How 13-Year-Old Govind Armstrong Got A Job With Wolfgang Puck
When it comes to kid chefs, there are two schools of thought: some believe that a young, pre-adolescent choosing to work in a kitchen is a true display of passion and commitment to the craft, while others cynically dismiss the phenomenon as a vehicle for the media to hover around a wunderkind because aww, look at the baby chef!
But did you know that Govind Armstrong, currently a famous adult chef, was once a child? (It’s true!) Currently operating two restaurants in California, Armstrong recently sat down with the Huffington Post and revealed that once upon a time, he was an adorable little 13-year-old kid who just really, really liked food. And his ability to cater his mother’s parties with stunning hors d’oeuvres was so well-known in Los Angeles that word of his precocity reached the ears of Wolfgang Puck:
At one of the parties that we had, the daughter of a friend of my mother’s was wondering who the caterer was. She really enjoyed the food, and went and told Wolfgang. He was like “Yeah, whatever, I don’t believe it. I want to meet this kid.” His whole thing was that kids in the States didn’t really get started at a young age as they did in Europe.
She picked me up and we went into Hollywood, and I took in this silly little book of recipes that I’d written and pictures I’d taken of food for my mom. I wore my best digs, church shoes and everything. And it was hysterical. From the moment I stepped foot in the kitchen through that back door, I’ll never forget it.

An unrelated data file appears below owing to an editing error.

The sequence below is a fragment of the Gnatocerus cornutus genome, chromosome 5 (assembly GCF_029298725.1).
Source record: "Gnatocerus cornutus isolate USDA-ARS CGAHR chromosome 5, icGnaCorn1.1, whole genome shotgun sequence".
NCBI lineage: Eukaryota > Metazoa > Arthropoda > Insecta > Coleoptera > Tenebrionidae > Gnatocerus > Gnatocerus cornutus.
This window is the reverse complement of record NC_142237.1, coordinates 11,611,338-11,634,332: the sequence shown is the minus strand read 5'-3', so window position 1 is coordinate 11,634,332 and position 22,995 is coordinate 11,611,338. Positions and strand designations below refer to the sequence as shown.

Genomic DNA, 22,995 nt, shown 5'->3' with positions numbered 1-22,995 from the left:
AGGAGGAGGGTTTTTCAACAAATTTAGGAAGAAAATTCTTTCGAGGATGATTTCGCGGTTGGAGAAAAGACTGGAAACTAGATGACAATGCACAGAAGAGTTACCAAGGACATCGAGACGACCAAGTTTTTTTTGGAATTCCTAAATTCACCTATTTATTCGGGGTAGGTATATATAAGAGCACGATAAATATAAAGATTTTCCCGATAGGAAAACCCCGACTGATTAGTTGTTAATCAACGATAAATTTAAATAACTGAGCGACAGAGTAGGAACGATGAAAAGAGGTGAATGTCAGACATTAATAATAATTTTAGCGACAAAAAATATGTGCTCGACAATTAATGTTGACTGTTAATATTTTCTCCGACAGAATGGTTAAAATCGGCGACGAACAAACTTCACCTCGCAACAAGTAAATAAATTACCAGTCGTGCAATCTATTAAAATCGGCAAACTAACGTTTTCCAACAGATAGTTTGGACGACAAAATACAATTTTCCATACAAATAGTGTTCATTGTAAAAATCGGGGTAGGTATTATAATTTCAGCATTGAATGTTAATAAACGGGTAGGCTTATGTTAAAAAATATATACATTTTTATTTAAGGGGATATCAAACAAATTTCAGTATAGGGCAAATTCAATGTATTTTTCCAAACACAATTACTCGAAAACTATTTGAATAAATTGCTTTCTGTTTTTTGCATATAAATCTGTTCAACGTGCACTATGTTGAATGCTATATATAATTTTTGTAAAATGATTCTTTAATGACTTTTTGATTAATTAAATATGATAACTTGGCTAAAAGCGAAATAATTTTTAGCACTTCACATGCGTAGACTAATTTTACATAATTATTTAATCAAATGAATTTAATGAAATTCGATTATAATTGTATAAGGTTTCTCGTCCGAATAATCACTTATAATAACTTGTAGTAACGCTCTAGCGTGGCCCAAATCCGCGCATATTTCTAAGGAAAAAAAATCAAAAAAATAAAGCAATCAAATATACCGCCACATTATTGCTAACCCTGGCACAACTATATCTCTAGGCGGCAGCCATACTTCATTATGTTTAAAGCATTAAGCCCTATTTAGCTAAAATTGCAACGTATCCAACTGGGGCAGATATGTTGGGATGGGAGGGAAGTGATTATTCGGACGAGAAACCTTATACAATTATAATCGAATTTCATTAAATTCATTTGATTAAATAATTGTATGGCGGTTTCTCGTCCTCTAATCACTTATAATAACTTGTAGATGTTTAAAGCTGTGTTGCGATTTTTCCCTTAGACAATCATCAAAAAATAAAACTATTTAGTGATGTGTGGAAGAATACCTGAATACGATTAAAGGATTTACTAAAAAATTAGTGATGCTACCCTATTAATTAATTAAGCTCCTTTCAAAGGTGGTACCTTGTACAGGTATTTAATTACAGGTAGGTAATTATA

I went and talked to Wolfgang up in the office for a while, and then eventually he’s like, “I’d like to bring you on. I don’t know if you’re interested in doing an apprenticeship.” Which was not at all what I was expecting. I literally just wanted to see what was going on. And that was kind of the beginning.
Thankfully, Armstrong’s apprenticeship with Puck went unnoticed and he would up eventually working his way to a small burger empire. Had he decided to enter a celebrity chef’s kitchen at such a tender age these days, he would have probably gotten a book deal by 15, his own restaurant by 19, and his midlife crisis by 23.